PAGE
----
Martens admitted that the Mission YMCA is eager to expand its facilities. "We've been in the same building on Mission and Alemany since 1953, and we're busting at the seams," she said. (The current facility is roughly 11,000 square feet, and houses a senior center, a preschool, and studio space for youth dance programs.)

But she assured the Friends that the Noe Valley YMCA was a long ways from reality. "This is a five-year process," Mar-tens said, "and we can't do it without the community."

She added that the Y's next step after seeking neighborhood support would be to develop a fundraising strategy.

Martens' audience at the meeting asked lots of questions and showed polite interest in a Noe Valley Y.

But Friends member Claire Pilcher later expressed some reservations. "Many of the questions we had went unanswered," she said. "What about traffic congestion? How do they plan to buy the property from the school district?"

A Hub for the Community

Scott responds that the project is still in the exploratory stages. The Y has floated the plan at James Lick, but has not yet entered into any formal negotiations with the school district.

However, he notes, the school district has allowed school property to be used for such purposes in the past. He cited a youth center on the grounds of the San Francisco Community School operated by the Boys and Girls Club of San Francisco.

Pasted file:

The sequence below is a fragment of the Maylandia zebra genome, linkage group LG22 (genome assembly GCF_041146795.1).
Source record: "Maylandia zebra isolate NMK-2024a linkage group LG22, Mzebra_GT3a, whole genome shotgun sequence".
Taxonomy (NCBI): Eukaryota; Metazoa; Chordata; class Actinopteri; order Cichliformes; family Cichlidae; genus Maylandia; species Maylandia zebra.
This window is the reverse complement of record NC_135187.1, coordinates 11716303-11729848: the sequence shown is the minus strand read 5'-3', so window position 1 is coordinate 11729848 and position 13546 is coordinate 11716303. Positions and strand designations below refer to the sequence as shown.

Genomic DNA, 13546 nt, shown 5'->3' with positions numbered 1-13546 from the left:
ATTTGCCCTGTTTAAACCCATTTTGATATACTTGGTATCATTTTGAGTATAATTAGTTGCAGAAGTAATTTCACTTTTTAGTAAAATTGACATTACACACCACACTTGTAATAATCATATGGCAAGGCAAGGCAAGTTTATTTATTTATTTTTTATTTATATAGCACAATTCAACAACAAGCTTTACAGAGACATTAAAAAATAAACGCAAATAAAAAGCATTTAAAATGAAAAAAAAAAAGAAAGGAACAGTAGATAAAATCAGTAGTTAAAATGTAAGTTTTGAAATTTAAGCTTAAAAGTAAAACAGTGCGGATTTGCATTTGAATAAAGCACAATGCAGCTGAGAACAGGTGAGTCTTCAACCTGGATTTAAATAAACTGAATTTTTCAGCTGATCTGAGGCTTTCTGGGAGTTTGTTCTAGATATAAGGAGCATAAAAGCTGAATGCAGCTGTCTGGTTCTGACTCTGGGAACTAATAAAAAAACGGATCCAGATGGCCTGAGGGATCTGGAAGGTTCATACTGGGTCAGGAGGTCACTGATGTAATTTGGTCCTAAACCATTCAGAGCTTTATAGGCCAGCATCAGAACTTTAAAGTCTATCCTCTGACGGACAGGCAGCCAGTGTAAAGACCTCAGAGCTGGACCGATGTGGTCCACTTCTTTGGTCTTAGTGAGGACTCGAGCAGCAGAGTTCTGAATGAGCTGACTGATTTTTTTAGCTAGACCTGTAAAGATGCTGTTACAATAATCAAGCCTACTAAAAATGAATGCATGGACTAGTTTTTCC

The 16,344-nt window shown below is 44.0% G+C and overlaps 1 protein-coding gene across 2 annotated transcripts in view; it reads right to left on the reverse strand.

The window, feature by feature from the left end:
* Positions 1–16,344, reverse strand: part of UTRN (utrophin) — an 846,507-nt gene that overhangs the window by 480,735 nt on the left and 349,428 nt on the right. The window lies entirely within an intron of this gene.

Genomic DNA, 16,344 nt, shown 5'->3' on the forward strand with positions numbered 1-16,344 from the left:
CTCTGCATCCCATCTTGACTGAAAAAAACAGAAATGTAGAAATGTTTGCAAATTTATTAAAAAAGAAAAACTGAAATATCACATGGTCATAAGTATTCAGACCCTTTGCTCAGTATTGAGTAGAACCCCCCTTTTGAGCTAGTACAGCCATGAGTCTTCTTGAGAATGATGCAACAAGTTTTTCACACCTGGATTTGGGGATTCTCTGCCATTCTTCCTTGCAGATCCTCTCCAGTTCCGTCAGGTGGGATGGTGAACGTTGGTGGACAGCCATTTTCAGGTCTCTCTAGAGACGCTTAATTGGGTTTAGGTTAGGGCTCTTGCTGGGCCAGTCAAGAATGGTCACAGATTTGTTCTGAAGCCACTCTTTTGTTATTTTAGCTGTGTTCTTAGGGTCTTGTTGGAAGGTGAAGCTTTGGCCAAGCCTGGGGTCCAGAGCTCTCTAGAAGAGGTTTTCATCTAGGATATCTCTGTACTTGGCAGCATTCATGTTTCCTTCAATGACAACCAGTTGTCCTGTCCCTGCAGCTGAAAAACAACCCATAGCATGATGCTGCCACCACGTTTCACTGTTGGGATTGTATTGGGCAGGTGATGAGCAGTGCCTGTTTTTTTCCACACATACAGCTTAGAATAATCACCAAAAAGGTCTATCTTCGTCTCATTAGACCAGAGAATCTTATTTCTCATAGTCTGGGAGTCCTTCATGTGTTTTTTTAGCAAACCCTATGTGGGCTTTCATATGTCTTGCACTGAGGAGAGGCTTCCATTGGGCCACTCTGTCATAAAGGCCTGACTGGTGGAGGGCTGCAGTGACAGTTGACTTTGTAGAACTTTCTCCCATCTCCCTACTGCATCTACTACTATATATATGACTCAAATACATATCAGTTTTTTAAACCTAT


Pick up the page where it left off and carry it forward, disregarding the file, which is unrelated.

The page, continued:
And, he points out, the Mission YMCA is currently running an after-school recreation program at James Lick, so it already has a big stake in the school.

But in his view, a YMCA is more than just buildings. "It's a community," he says. "Some of the best Y's are those without walls. It could be that we only expand the existing programs. If that's what the community decides, that's what it'll be."

Nevertheless, he hopes that local residents will give the Noe Valley Y proposal their serious consideration. "This proposed building could act as a hub."

What Will the Neighbors Think?

Closest to this hub would be the students of James Lick. The school at 1220 Noe St. now has a spacious gymnasium, locker rooms, and two large paved yards. The upper yard contains a painted-on running track and several basketball hoops.

Would the school be willing to trade that playground space for a Y with a pool?

"I'm not sold on the idea completely. The student body has to get something major out if it," says James Lick PTSA President Laurel Turner. "If only 30 students got free swimming lessons, then that would not be enough."

Turner also has concerns about traffic and safety. "We need to think about the danger of mixing cars exiting the garage with kids coming and going from school."

And she knows how valuable the yard is to Noe Valley residents. "Every 5-year-old in the neighborhood learns to ride a bike in that yard," Turner says.

Even if James Lick negotiates a satisfactory deal with the Y, she adds, it won't be a deal until the surrounding neighbors are happy. "We certainly don't want the neighbors to get upset with the school."

Meanwhile, YMCA director Scott says he welcomes questions and concerns from Noe Valley residents.

"I want the angry phone calls!" he claims. "Phoning me would be great, because to me, the minute I pick up that phone, the caller becomes part of the solution."

You can reach Mission YMCA Executive Director Andy Scott at 586-6900.